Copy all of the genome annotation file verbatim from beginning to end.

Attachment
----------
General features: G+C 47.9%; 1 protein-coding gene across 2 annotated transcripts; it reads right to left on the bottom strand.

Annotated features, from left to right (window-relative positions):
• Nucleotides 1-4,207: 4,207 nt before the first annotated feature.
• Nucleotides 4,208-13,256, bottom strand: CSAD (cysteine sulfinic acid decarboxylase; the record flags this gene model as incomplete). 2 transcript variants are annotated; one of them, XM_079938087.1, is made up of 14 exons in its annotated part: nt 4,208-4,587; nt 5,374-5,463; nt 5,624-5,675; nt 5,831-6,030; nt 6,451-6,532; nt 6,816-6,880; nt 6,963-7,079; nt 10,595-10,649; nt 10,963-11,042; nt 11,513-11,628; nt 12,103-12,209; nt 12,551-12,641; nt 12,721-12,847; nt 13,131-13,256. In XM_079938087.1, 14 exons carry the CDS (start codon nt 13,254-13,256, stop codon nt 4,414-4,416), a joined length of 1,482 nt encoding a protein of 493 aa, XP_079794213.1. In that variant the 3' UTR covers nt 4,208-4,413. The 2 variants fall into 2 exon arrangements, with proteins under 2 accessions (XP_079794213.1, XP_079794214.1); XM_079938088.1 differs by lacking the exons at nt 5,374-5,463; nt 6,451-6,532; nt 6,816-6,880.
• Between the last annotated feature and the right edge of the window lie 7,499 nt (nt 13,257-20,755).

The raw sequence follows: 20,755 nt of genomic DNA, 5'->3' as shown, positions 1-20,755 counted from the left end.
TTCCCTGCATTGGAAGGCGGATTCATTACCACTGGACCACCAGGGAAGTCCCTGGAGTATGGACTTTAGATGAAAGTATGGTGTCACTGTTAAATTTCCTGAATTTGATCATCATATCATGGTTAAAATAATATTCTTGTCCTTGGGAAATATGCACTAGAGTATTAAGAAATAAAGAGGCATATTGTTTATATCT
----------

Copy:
General features: G+C 47.9%; 1 protein-coding gene across 2 annotated transcripts; it reads right to left on the bottom strand.

Annotated features, from left to right (window-relative positions):
• Nucleotides 1-4,207: 4,207 nt before the first annotated feature.
• Nucleotides 4,208-13,256, bottom strand: CSAD (cysteine sulfinic acid decarboxylase; the record flags this gene model as incomplete). 2 transcript variants are annotated; one of them, XM_079938087.1, is made up of 14 exons in its annotated part: nt 4,208-4,587; nt 5,374-5,463; nt 5,624-5,675; nt 5,831-6,030; nt 6,451-6,532; nt 6,816-6,880; nt 6,963-7,079; nt 10,595-10,649; nt 10,963-11,042; nt 11,513-11,628; nt 12,103-12,209; nt 12,551-12,641; nt 12,721-12,847; nt 13,131-13,256. In XM_079938087.1, 14 exons carry the CDS (start codon nt 13,254-13,256, stop codon nt 4,414-4,416), a joined length of 1,482 nt encoding a protein of 493 aa, XP_079794213.1. In that variant the 3' UTR covers nt 4,208-4,413. The 2 variants fall into 2 exon arrangements, with proteins under 2 accessions (XP_079794213.1, XP_079794214.1); XM_079938088.1 differs by lacking the exons at nt 5,374-5,463; nt 6,451-6,532; nt 6,816-6,880.
• Between the last annotated feature and the right edge of the window lie 7,499 nt (nt 13,257-20,755).

The raw sequence follows: 20,755 nt of genomic DNA, 5'->3' as shown, positions 1-20,755 counted from the left end.
TTCCCTGCATTGGAAGGCGGATTCATTACCACTGGACCACCAGGGAAGTCCCTGGAGTATGGACTTTAGATGAAAGTATGGTGTCACTGTTAAATTTCCTGAATTTGATCATCATATCATGGTTAAAATAATATTCTTGTCCTTGGGAAATATGCACTAGAGTATTAAGAAATAAAGAGGCATATTGTTTATATCT